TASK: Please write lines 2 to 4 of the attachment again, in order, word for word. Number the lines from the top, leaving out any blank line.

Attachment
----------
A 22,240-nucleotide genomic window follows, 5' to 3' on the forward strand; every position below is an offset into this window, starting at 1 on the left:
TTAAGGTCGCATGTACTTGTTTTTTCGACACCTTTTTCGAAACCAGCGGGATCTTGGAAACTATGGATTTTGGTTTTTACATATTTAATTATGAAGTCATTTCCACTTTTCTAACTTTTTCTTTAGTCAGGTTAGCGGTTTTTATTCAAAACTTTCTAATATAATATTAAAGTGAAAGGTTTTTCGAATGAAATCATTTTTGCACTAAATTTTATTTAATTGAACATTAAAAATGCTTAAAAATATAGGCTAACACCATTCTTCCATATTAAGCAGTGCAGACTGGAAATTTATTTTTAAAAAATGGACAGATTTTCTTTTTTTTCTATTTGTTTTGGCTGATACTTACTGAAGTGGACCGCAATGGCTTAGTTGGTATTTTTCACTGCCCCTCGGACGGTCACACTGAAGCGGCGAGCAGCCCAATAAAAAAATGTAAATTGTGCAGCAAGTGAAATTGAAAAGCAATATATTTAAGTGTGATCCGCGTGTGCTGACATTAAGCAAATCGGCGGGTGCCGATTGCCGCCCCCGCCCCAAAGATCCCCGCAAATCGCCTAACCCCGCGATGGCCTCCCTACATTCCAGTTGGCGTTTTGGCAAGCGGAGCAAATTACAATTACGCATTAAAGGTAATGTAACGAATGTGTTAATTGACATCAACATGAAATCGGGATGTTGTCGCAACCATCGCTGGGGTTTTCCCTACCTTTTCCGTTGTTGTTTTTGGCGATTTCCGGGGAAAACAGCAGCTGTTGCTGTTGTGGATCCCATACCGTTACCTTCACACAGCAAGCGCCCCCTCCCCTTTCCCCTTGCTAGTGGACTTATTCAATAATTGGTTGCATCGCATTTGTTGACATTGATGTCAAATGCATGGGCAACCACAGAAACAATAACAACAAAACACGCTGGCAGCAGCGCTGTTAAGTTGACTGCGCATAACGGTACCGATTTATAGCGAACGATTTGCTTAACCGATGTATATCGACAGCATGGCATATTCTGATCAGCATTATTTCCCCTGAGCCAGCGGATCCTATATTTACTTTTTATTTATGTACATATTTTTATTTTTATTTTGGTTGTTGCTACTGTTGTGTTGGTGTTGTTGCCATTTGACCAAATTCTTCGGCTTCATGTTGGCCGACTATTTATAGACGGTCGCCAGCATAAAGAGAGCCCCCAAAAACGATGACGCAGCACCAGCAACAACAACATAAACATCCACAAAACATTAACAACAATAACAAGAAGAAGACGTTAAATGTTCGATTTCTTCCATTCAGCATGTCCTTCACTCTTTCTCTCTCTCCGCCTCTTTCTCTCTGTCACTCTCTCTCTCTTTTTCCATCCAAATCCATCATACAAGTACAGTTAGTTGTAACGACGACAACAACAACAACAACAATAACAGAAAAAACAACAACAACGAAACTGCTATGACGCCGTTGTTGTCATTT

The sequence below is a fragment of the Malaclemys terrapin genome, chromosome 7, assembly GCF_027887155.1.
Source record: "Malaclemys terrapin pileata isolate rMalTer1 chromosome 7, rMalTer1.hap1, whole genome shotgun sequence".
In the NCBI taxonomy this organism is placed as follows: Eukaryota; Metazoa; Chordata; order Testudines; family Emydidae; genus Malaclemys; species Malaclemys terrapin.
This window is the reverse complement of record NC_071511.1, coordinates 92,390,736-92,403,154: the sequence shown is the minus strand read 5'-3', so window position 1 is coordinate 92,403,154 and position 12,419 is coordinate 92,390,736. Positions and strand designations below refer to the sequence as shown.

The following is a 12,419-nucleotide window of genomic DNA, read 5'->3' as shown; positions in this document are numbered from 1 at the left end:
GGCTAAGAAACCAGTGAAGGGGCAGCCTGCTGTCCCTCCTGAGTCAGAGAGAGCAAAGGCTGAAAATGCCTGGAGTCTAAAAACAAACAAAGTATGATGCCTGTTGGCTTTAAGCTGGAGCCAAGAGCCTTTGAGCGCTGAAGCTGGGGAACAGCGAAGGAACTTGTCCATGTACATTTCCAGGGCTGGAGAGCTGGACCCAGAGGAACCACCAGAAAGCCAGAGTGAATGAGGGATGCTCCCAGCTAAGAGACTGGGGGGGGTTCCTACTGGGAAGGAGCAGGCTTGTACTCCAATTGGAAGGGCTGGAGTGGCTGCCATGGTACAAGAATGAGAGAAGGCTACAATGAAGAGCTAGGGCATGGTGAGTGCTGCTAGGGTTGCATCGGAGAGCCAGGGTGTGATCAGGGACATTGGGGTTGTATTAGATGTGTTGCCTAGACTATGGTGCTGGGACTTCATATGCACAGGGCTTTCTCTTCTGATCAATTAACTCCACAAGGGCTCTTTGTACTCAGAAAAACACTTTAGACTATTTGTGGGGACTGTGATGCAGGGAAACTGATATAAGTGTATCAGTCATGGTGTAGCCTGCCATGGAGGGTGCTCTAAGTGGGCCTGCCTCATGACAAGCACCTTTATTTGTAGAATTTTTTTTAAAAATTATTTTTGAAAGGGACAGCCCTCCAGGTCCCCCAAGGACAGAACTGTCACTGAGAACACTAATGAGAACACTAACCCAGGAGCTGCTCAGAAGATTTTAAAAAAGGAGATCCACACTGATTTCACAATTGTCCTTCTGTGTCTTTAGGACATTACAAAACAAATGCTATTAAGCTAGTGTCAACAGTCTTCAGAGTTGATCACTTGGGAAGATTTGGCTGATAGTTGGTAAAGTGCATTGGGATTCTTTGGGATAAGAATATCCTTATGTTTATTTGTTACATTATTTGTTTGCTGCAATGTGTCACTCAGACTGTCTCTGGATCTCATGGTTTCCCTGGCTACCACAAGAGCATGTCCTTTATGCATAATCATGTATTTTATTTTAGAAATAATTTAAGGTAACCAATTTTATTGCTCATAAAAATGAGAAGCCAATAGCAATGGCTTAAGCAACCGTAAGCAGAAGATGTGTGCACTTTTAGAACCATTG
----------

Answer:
TTAAGGTCGCATGTACTTGTTTTTTCGACACCTTTTTCGAAACCAGCGGGATCTTGGAAACTATGGATTTTGGTTTTTACATATTTAATTATGAAGTCATTTCCACTTTTCTAACTTTTTCTTTAGTCAGGTTAGCGGTTTTTATTCAAAACTTTCTAATATAATATTAAAGTGAAAGGTTTTTCGAATGAAATCATTTTTGCACTAAATTTTATTTAATTGAACATTAAAAATGCTTAAAAATATAGGCTAACACCATTCTTCCATATTAAGCAGTGCAGACTGGAAATTTATTTTTAAAAAATGGACAGATTTTCTTTTTTTTCTATTTGTTTTGGCTGATACTTACTGAAGTGGACCGCAATGGCTTAGTTGGTATTTTTCACTGCCCCTCGGACGGTCACACTGAAGCGGCGAGCAGCCCAATAAAAAAATGTAAATTGTGCAGCAAGTGAAATTGAAAAGCAATATATTTAAGTGTGATCCGCGTGTGCTGACATTAAGCAAATCGGCGGGTGCCGATTGCCGCCCCCGCCCCAAAGATCCCCGCAAATCGCCTAACCCCGCGATGGCCTCCCTACATTCCAGTTGGCGTTTTGGCAAGCGGAGCAAATTACAATTACGCATTAAAGGTAATGTAACGAATGTGTTAATTGACATCAACATGAAATCGGGATGTTGTCGCAACCATCGCTGGGGTTTTCCCTACCTTTTCCGTTGTTGTTTTTGGCGATTTCCGGGGAAAACAGCAGCTGTTGCTGTTGTGGATCCCATACCGTTACCTTCACACAGCAAGCGCCCCCTCCCCTTTCCCCTTGCTAGTGGACTTATTCAATAATTGGTTGCATCGCATTTGTTGACATTGATGTCAAATGCATGGGCAACCACAGAAACAATAACAACAAAACACGCTGGCAGCAGCGCTGTTAAGTTGACTGCGCATAACGGTACCGATTTATAGCGAACGATTTGCTTAACCGATGTATATCGACAGCATGGCATATTCTGATCAGCATTATTTCCCCTGAGCCAGCGGATCCTATATTTACTTTTTATTTATGTACATATTTTTATTTTTATTTTGGTTGTTGCTACTGTTGTGTTGGTGTTGTTGCCATTTGACCAAATTCTTCGGCTTCATGTTGGCCGACTATTTATAGACGGTCGCCAGCATAAAGAGAGCCCCCAAAAACGATGACGCAGCACCAGCAACAACAACATAAACATCCACAAAACATTAACAACAATAACAAGAAGAAGACGTTAAATGTTCGATTTCTTCCATTCAGCATGTCCTTCACTCTTTCTCTCTCTCCGCCTCTTTCTCTCTGTCACTCTCTCTCTCTTTTTCCATCCAAATCCATCATACAAGTACAGTTAGTTGTAACGACGACAACAACAACAACAACAATAACAGAAAAAACAACAACAACGAAACTGCTATGACGCCGTTGTTGTCATTT

The sequence below is a fragment of the Malaclemys terrapin genome, chromosome 7, assembly GCF_027887155.1.
Source record: "Malaclemys terrapin pileata isolate rMalTer1 chromosome 7, rMalTer1.hap1, whole genome shotgun sequence".